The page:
You think you are doing all the right things to lose weight, but you have hit a plateau or the scale might be creeping back up. Before you hit the panic button, evaluate your current methods of weight loss to determine if you are sabotaging your goals.
Your Goals Are Unrealistic
If you have reached a point in your weight loss where you have five or ten more pounds to lose, but you find yourself stuck, it might be time to re-evaluate your goals. Consider having professional body fat testing to determine your actual amount of body fat and lean body mass. Just because you have an ideal weight or a goal on the body mass index (BMI) chart does not mean it is a healthy weight for your body. Remember, the BMI is only a measure of mass or how much space you take up. Two people with an identical BMI may have vastly different percentages of body fat.
You're Not Consuming Enough Calories
In general, you should not drop your calorie intake below 1200 to 1500 calories per day. Although there are many low and very low-calorie diets, these should be reserved for an emergency where the potential benefits outweigh the risks. One of the reasons a significant calorie deficit is usually ineffective long-term is because it is difficult to maintain forever. If you drop below the recommended amount of calories and cannot sustain the calorie deficit, you are more likely regain the weight quickly and may pack on additional pounds.
Many people have a long history of frequent weight losses and regains, or yo-yo dieting. Over time, people who are yo-yo dieters find each attempt at weight loss is harder because their metabolism becomes increasingly sluggish. If you exercise at an intense level, you need to compromise between having enough of a calorie deficit to lose weight, while providing your body enough energy via calories to complete workouts.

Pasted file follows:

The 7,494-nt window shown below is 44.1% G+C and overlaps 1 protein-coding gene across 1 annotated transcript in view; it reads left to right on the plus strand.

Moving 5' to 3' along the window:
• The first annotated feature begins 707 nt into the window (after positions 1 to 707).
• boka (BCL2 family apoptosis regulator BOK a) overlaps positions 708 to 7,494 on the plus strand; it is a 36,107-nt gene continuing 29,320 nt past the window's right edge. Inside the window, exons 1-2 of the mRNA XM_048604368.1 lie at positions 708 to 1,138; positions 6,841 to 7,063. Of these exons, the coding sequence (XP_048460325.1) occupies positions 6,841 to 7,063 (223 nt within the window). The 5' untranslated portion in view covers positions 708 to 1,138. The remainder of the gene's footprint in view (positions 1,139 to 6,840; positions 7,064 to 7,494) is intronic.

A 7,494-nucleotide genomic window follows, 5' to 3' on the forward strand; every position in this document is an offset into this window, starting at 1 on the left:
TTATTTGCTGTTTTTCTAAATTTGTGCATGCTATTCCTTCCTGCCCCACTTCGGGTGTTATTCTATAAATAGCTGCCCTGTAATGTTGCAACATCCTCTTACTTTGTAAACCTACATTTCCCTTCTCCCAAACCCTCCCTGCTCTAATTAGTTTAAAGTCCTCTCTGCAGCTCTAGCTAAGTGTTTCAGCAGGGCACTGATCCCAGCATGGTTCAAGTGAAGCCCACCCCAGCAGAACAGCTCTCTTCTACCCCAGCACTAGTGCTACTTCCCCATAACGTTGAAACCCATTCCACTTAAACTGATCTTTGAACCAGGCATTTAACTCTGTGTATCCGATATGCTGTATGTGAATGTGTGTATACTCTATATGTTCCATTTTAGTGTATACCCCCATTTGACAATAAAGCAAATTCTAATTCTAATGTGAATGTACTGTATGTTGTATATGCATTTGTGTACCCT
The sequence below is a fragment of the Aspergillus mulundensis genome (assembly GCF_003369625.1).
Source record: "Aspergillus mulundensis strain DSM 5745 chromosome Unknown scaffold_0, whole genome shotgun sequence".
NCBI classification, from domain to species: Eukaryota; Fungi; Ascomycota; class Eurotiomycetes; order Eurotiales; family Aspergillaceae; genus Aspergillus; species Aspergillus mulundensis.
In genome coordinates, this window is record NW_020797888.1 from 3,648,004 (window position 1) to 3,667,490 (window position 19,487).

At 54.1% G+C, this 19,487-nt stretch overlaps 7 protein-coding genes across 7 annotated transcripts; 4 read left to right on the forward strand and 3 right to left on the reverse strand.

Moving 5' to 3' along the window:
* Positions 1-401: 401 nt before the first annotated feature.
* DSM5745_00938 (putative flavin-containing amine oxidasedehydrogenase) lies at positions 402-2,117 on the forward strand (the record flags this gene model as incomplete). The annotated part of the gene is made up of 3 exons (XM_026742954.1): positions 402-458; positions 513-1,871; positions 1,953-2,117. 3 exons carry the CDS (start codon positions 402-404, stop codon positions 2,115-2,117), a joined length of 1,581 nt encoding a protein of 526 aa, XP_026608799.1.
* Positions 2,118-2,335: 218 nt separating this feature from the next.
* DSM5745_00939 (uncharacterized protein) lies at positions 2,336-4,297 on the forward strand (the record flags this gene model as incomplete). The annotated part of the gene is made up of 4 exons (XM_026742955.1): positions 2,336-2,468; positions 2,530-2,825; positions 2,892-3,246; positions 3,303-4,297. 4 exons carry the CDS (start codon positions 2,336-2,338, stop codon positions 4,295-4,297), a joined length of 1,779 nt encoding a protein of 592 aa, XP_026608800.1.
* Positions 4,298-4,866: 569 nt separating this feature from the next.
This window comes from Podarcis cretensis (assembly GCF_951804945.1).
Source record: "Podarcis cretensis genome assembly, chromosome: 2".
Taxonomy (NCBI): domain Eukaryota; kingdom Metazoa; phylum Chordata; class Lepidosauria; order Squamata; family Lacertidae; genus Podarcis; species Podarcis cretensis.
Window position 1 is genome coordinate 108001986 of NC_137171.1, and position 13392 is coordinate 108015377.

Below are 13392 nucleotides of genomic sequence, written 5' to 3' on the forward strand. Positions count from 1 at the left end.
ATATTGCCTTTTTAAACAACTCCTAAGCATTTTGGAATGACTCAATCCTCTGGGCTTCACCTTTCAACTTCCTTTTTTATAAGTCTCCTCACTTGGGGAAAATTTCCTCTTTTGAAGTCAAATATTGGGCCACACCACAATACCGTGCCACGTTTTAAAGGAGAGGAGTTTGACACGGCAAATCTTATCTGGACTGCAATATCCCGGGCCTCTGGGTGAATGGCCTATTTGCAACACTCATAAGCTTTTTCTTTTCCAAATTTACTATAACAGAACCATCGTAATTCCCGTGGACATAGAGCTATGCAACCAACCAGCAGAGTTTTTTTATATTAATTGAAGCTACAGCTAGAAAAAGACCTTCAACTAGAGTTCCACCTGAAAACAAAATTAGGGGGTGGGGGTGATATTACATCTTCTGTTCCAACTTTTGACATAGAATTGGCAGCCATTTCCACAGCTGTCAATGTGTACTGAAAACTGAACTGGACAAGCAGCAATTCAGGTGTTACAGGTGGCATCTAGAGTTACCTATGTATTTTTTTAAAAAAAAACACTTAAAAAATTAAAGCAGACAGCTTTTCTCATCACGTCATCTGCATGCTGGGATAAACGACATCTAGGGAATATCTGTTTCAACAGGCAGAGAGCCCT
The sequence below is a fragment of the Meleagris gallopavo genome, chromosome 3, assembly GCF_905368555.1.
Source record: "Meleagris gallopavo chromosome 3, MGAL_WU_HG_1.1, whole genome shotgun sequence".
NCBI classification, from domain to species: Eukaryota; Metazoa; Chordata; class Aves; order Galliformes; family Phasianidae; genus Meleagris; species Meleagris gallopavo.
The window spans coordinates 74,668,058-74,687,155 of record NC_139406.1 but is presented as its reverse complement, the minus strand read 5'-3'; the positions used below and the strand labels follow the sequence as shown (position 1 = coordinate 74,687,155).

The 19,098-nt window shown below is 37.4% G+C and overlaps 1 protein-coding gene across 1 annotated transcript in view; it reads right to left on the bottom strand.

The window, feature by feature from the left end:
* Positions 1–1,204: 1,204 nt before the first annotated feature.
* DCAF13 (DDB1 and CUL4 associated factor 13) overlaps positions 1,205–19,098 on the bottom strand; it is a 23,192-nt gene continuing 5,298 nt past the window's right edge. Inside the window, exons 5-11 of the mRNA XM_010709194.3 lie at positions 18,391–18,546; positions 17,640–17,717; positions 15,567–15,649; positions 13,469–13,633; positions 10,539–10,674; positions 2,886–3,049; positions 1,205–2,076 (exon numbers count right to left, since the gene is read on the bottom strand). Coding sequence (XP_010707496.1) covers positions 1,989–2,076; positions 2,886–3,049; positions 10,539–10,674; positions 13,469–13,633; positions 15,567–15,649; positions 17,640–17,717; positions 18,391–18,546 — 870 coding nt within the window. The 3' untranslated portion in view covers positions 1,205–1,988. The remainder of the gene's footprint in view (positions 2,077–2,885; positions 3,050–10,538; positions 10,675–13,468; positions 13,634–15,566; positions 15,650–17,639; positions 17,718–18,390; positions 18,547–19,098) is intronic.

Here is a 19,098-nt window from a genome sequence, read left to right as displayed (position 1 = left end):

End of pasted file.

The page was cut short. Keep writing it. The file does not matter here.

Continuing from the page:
You Don't Have Adequate Nutrients
Similarly, your nutrition is an important component of any healthy diet and being overly strict about what you consume can backfire, especially if you do not find a way to add back critical nutrients. If you are not consuming adequate amounts of calcium, iron, protein, amino acids and trace minerals, you will feel miserable. If you are nutrient-deprived, your body will naturally start consuming muscle and bone to use stores of nutrients.
Your weight will decline from atrophy of lean body mass, in addition to body fat loss. When this occurs, ordinary tasks are painful and cause fatigue, and exercising may be virtually impossible. The decline in lean body mass also slows your metabolism, making it harder to lose weight and easier to regain the weight. Supporting your body's lean body mass through adequate calories and nutrition will help preserve your lean body mass so your body will choose to burn excess stores of body fat instead.
You're Exercising Too Much
You can reach a point in exercise where you are placing too much stress on your body and make yourself prone to injury or exhaustion. You should always have one or two days of rest each week to prevent burnout. If you are exercising one or two hours per day, five to six times per week and the scale seems to stall, it is time to re-evaluate your overall weight loss strategy.
Sometimes the scale seems to stall if you are gaining muscle or retaining fluid. This is the reason keeping track of your measurements can be more revealing than the numbers on the scale. Consider changing the types of exercises you do or increasing your intensity without adding time to your routine. Your body can easily become accustomed to your workout and it may take changing your routine every few weeks to keep your body guessing and burning calories.
Setting yourself for failure in your weight loss efforts is the easiest way to fall off the wagon and potentially gain more weight. Being realistic about your goals and approach to weight loss will increase your chances of keeping the weight off for good. For more information on weight loss, contact a clinic like Martin Medical Center.